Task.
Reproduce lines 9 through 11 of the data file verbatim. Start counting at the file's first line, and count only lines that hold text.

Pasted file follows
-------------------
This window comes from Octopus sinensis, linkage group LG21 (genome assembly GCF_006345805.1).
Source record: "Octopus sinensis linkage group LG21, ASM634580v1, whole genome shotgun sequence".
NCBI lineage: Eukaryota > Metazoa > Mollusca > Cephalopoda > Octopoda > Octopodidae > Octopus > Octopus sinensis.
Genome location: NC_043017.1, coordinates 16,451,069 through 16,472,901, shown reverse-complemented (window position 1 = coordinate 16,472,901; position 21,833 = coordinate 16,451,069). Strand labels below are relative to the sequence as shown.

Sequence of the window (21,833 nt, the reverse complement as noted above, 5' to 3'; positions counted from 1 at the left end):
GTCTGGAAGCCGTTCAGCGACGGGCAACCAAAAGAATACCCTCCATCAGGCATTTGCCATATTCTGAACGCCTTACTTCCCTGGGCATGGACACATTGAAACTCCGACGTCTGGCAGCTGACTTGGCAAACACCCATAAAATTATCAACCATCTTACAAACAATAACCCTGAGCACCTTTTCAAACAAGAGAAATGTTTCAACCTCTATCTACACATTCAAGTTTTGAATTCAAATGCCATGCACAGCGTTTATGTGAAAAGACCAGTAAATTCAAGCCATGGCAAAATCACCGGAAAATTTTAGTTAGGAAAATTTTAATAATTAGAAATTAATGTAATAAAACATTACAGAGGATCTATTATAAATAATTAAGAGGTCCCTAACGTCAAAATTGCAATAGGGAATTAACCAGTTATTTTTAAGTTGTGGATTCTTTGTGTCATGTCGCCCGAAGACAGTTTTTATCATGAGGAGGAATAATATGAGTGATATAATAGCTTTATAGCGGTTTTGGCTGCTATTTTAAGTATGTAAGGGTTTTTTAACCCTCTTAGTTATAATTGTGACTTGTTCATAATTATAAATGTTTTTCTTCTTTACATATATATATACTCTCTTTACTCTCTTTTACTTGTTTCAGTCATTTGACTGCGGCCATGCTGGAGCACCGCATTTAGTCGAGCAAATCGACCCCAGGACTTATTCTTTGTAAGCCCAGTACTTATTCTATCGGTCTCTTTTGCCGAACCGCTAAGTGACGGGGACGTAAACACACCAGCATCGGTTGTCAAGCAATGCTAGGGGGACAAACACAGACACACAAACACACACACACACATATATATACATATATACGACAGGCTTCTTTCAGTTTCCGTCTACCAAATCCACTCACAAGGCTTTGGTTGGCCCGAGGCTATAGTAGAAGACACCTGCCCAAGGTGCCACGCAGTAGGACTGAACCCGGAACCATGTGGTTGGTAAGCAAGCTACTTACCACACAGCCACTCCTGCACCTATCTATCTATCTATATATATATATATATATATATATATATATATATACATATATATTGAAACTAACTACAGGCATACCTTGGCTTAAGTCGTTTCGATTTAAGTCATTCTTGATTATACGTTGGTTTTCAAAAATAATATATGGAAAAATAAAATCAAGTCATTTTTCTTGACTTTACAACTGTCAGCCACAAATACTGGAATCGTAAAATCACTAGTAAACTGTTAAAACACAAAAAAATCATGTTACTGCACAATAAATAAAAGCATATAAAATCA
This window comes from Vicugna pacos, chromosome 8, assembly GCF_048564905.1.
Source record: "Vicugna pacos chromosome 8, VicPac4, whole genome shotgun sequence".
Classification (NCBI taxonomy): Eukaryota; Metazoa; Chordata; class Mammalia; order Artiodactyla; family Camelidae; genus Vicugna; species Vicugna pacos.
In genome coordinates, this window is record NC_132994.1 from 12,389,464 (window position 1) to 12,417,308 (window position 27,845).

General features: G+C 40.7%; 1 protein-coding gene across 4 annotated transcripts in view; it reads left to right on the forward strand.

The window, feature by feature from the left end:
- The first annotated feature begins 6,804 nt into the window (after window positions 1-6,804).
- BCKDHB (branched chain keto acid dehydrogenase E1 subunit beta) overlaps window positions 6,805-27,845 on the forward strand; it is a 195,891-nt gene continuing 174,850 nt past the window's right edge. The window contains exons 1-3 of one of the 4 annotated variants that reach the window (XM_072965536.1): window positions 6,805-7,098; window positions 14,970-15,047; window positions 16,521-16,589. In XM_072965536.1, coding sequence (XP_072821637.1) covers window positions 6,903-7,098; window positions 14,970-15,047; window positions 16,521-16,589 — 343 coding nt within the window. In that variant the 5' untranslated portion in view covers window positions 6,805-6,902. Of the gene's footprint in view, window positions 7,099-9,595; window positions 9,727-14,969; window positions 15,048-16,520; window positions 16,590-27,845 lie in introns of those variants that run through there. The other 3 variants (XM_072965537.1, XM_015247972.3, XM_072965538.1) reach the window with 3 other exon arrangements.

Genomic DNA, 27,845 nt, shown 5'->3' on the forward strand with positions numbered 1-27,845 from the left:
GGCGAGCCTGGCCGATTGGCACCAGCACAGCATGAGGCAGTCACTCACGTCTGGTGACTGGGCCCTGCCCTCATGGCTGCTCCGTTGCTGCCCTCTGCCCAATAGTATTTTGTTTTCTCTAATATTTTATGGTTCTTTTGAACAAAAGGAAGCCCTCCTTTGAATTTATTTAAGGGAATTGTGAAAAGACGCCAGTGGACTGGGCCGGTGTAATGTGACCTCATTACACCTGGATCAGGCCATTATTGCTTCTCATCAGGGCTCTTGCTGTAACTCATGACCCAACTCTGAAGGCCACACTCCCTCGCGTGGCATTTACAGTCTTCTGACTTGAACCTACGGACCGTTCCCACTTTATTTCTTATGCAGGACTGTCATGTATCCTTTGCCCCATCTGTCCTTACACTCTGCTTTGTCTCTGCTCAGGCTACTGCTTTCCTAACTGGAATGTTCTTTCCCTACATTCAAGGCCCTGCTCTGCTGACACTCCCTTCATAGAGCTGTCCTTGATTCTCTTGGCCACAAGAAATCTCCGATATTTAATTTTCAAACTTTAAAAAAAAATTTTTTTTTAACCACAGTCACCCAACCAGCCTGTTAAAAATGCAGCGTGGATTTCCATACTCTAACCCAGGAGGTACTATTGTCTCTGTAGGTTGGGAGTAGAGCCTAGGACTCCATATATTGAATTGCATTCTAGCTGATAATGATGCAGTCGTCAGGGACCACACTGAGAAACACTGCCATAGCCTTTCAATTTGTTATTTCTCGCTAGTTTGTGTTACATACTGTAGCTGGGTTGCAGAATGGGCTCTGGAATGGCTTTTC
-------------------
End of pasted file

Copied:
Classification (NCBI taxonomy): Eukaryota; Metazoa; Chordata; class Mammalia; order Artiodactyla; family Camelidae; genus Vicugna; species Vicugna pacos.
In genome coordinates, this window is record NC_132994.1 from 12,389,464 (window position 1) to 12,417,308 (window position 27,845).

General features: G+C 40.7%; 1 protein-coding gene across 4 annotated transcripts in view; it reads left to right on the forward strand.